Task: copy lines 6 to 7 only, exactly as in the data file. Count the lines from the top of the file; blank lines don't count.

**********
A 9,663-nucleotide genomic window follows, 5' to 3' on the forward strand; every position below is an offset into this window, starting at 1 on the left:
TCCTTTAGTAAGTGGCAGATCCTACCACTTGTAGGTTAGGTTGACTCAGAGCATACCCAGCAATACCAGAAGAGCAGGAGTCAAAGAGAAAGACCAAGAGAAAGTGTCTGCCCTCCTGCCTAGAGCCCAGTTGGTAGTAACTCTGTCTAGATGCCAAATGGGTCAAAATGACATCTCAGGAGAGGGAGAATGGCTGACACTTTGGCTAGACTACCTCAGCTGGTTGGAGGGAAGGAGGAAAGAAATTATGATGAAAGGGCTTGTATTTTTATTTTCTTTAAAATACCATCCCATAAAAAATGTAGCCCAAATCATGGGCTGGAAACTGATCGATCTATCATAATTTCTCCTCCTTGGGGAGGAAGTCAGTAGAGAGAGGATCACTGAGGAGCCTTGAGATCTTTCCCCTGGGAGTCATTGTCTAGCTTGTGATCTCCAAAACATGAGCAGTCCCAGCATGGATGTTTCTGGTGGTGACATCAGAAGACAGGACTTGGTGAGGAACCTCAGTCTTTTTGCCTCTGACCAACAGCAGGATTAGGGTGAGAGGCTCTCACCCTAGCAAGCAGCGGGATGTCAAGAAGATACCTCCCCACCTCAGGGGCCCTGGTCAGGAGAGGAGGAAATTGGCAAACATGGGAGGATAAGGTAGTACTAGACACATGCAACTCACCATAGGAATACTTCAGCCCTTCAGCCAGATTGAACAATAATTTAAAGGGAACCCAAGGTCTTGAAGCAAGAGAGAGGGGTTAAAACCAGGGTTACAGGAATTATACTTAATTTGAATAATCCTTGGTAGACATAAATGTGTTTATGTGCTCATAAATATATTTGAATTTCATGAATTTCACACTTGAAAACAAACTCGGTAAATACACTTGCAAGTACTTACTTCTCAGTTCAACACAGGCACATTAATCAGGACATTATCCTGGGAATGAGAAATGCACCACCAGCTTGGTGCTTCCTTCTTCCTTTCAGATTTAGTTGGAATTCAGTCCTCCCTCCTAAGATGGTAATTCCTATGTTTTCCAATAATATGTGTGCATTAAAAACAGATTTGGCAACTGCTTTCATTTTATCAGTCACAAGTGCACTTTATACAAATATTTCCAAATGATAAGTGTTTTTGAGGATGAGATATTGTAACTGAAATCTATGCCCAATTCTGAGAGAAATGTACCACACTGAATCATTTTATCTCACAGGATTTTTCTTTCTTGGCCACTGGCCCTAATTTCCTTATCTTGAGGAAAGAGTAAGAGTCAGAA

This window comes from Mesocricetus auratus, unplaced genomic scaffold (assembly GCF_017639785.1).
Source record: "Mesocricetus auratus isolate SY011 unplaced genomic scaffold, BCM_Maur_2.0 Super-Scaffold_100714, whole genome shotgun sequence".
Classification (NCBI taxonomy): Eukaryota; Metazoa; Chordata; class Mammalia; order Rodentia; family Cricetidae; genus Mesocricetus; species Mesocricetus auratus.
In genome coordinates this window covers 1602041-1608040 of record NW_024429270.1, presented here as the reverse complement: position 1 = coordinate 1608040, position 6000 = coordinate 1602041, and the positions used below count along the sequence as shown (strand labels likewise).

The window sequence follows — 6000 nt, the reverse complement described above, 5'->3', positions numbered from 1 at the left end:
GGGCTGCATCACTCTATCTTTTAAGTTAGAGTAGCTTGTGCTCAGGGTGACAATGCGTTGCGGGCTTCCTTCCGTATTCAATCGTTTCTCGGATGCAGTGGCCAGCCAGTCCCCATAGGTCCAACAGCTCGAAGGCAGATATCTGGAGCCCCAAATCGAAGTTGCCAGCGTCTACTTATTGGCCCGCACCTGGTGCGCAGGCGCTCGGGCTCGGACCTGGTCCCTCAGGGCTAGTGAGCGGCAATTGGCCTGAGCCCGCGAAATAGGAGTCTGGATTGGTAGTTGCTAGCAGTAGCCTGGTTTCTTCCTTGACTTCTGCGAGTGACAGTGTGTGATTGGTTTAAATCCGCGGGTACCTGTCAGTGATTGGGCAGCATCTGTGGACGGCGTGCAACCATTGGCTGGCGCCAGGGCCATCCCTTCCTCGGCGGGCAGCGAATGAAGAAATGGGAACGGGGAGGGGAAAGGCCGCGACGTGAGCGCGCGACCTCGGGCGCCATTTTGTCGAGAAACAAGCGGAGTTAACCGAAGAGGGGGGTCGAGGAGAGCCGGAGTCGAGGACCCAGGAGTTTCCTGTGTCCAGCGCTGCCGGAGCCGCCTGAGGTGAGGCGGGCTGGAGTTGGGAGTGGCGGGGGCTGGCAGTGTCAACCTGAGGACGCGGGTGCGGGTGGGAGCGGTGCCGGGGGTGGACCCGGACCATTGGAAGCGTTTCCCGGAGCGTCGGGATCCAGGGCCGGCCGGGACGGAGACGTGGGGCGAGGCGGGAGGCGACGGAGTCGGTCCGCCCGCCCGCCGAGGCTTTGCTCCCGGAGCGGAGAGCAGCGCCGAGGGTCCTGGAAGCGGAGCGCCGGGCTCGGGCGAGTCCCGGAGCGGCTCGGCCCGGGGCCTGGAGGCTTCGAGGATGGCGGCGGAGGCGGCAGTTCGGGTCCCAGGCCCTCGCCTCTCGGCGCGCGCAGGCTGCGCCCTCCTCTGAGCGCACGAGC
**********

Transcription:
In genome coordinates this window covers 1602041-1608040 of record NW_024429270.1, presented here as the reverse complement: position 1 = coordinate 1608040, position 6000 = coordinate 1602041, and the positions used below count along the sequence as shown (strand labels likewise).

The window sequence follows — 6000 nt, the reverse complement described above, 5'->3', positions numbered from 1 at the left end: